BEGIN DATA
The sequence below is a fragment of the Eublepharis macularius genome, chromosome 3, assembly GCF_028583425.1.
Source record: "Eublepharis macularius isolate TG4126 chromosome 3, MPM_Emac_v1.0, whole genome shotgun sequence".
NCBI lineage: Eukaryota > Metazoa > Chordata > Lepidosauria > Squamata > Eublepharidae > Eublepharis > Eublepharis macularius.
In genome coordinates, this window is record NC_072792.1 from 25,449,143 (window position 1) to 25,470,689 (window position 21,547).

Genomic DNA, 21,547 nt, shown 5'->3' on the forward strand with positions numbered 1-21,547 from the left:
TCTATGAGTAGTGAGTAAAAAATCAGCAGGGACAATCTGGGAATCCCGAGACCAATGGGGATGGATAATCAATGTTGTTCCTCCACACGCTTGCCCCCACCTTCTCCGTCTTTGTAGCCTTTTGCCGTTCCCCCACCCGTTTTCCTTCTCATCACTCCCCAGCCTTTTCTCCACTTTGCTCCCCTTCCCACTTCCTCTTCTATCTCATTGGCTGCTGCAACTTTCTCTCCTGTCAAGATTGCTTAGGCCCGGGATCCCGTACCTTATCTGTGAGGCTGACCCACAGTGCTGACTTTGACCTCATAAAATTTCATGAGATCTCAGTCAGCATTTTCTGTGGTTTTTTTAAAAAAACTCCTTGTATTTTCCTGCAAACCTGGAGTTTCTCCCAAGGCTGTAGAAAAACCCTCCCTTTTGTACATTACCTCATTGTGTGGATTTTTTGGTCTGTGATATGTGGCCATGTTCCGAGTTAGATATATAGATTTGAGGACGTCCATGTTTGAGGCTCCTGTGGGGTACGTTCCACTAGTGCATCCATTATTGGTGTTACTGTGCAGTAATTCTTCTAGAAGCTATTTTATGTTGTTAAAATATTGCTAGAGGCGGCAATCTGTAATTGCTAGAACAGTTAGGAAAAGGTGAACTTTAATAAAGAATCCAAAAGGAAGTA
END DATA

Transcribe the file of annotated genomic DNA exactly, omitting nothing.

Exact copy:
The sequence below is a fragment of the Eublepharis macularius genome, chromosome 3, assembly GCF_028583425.1.
Source record: "Eublepharis macularius isolate TG4126 chromosome 3, MPM_Emac_v1.0, whole genome shotgun sequence".
NCBI lineage: Eukaryota > Metazoa > Chordata > Lepidosauria > Squamata > Eublepharidae > Eublepharis > Eublepharis macularius.
In genome coordinates, this window is record NC_072792.1 from 25,449,143 (window position 1) to 25,470,689 (window position 21,547).

Genomic DNA, 21,547 nt, shown 5'->3' on the forward strand with positions numbered 1-21,547 from the left:
TCTATGAGTAGTGAGTAAAAAATCAGCAGGGACAATCTGGGAATCCCGAGACCAATGGGGATGGATAATCAATGTTGTTCCTCCACACGCTTGCCCCCACCTTCTCCGTCTTTGTAGCCTTTTGCCGTTCCCCCACCCGTTTTCCTTCTCATCACTCCCCAGCCTTTTCTCCACTTTGCTCCCCTTCCCACTTCCTCTTCTATCTCATTGGCTGCTGCAACTTTCTCTCCTGTCAAGATTGCTTAGGCCCGGGATCCCGTACCTTATCTGTGAGGCTGACCCACAGTGCTGACTTTGACCTCATAAAATTTCATGAGATCTCAGTCAGCATTTTCTGTGGTTTTTTTAAAAAAACTCCTTGTATTTTCCTGCAAACCTGGAGTTTCTCCCAAGGCTGTAGAAAAACCCTCCCTTTTGTACATTACCTCATTGTGTGGATTTTTTGGTCTGTGATATGTGGCCATGTTCCGAGTTAGATATATAGATTTGAGGACGTCCATGTTTGAGGCTCCTGTGGGGTACGTTCCACTAGTGCATCCATTATTGGTGTTACTGTGCAGTAATTCTTCTAGAAGCTATTTTATGTTGTTAAAATATTGCTAGAGGCGGCAATCTGTAATTGCTAGAACAGTTAGGAAAAGGTGAACTTTAATAAAGAATCCAAAAGGAAGTA